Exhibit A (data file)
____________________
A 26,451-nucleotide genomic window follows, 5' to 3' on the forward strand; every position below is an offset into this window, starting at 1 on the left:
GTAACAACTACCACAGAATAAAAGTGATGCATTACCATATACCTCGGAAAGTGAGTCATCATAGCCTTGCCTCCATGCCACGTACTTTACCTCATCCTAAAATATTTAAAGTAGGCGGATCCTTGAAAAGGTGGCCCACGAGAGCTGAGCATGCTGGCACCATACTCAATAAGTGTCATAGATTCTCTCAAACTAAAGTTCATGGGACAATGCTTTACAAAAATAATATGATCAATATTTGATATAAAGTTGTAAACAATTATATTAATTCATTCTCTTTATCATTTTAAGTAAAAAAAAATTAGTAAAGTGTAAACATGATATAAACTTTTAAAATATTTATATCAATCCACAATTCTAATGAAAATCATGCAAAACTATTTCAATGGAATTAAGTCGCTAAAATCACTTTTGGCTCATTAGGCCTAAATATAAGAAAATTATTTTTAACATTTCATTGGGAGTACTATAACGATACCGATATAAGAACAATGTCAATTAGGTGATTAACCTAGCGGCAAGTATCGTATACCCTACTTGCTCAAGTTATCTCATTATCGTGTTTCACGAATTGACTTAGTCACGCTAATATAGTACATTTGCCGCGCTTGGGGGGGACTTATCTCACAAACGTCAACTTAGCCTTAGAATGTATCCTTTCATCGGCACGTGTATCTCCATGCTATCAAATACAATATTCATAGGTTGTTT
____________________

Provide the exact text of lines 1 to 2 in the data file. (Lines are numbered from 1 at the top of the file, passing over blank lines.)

A 26,451-nucleotide genomic window follows, 5' to 3' on the forward strand; every position below is an offset into this window, starting at 1 on the left:
GTAACAACTACCACAGAATAAAAGTGATGCATTACCATATACCTCGGAAAGTGAGTCATCATAGCCTTGCCTCCATGCCACGTACTTTACCTCATCCTAAAATATTTAAAGTAGGCGGATCCTTGAAAAGGTGGCCCACGAGAGCTGAGCATGCTGGCACCATACTCAATAAGTGTCATAGATTCTCTCAAACTAAAGTTCATGGGACAATGCTTTACAAAAATAATATGATCAATATTTGATATAAAGTTGTAAACAATTATATTAATTCATTCTCTTTATCATTTTAAGTAAAAAAAAATTAGTAAAGTGTAAACATGATATAAACTTTTAAAATATTTATATCAATCCACAATTCTAATGAAAATCATGCAAAACTATTTCAATGGAATTAAGTCGCTAAAATCACTTTTGGCTCATTAGGCCTAAATATAAGAAAATTATTTTTAACATTTCATTGGGAGTACTATAACGATACCGATATAAGAACAATGTCAATTAGGTGATTAACCTAGCGGCAAGTATCGTATACCCTACTTGCTCAAGTTATCTCATTATCGTGTTTCACGAATTGACTTAGTCACGCTAATATAGTACATTTGCCGCGCTTGGGGGGGACTTATCTCACAAACGTCAACTTAGCCTTAGAATGTATCCTTTCATCGGCACGTGTATCTCCATGCTATCAAATACAATATTCATAGGTTGTTT